Mazda has long built sporty, athletic cars, even when no one noticed. The Cosmo put them on the map, using the high-revving, efficient, small, and lightweight Rotary engine invented by Felix Wankle. Other Rotary-powered cars expanded the lineup like the R100, RX2, RX3, RX4, RX5, and of course, the hugely popular RX7. The RX7 made Mazda a household name in most instances – designed and engineered as a proper two-seat sports car to compete most closely with the Datsun Z, its wedge-shaped profile featured pop-up headlights, chiseled styling, and a small overall size. Using the Rotary allowed for fantastic weight distribution and the RX7 handled like few cars could. It was immensely popular and, like the Z, earned Japanese built performance cars a lot of respect. The final iteration of the RX7 was a mind-blowing borderline exotic with a fluidly styled body that sustained all of the characteristics RX7 had become known for. Offered with or without twin turbos, the Rotary engine had been dialed into a masterpiece of engineering which, with the turbos, could rocket the car from 0-60 mph in an astonishing 4.8 seconds.
The 2002 model year would mark the last for the RX7, the RX8 taking the baton in 2003. Offering seating for four (kind of), unique rear-hinged half back doors allowing easier access to the back seat, a higher roofline, and a slightly softer sprung suspension, the RX8 seemed to be designed for RX7 graduates – people who’d done the whole two-seater sports car thing and were now looking for something a little more comfortable but still offering an exceptional and fun driving experience. Several iterations of the RX8 were produced, and people had fun making them handle better and go faster, and this one largely looks the part with its custom paint and bolt-on aftermarket accessories. Originally built for a competition, this car’s first owner was supposedly Chip Foose.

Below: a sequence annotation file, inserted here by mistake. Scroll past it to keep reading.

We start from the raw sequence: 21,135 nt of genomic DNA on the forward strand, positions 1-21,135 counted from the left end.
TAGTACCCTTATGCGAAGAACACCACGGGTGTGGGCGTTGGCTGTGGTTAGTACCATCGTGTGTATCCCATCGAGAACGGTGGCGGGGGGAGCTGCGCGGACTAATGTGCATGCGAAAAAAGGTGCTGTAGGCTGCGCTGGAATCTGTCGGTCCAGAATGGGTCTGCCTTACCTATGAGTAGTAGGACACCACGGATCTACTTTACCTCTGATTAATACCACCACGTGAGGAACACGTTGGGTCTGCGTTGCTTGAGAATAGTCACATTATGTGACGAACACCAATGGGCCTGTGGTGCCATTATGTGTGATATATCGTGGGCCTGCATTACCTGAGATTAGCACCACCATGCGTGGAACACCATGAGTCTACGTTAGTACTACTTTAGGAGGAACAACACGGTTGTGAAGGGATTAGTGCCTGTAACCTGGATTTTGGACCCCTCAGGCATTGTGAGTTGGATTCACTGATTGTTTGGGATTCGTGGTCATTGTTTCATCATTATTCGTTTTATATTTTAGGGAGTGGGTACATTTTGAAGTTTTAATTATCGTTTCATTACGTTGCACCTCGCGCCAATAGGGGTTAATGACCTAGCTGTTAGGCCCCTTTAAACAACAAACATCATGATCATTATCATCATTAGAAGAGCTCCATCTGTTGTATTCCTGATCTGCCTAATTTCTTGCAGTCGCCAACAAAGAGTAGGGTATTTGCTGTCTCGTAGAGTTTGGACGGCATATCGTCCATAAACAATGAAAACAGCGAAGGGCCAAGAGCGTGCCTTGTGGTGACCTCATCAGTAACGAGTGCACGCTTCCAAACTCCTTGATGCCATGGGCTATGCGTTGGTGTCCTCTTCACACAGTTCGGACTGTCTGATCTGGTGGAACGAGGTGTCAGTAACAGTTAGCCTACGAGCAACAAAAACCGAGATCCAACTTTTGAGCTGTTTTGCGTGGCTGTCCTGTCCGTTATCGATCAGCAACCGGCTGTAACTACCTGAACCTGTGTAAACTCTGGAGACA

The grand prize in the 2010 Grand-Am Rolex Sports Car Series, the owner bought the car from the winner who mostly took it to car shows. Having covered only 9,200 miles at the time the seller bought the car two years ago, it now shows 10,344 miles on the odometer. While some modified cars from this era can be seriously tweaked, this one remains fairly stock, with only performance brakes, a titanium exhaust, cold air intake, custom wheels, and the custom paintjob, sections of which are protected by 3M film. The owner says the ECU remains in factory specification, and the car has received exceptional care and maintenance it’s whole life. Driven about 20 miles per week to ensure that all systems are go, this RX8 has a unique history and is interestingly appointed to give it quite a nice edge. Definitely an attention getter, it’s surely a unique piece of automotive history.
While the price is a little steep, the history, extremely low miles, exceptional condition, and general fun factor make us wonder if it’s worth the premium. Finding another in such good shape will likely prove to be a high challenge, but will it ever be worth anything more? Hard to say, except to look at the Model A. Original Model A’s that were hot rodded in the 1950s and 1960s while still retaining their aftermarket parts are hugely sought after today and command a very healthy premium over other hot rods. We think that someday in the not too distant future, these Japanese hot rods from the late ‘90s through the early New Millennium will be like those A’s. What do you think?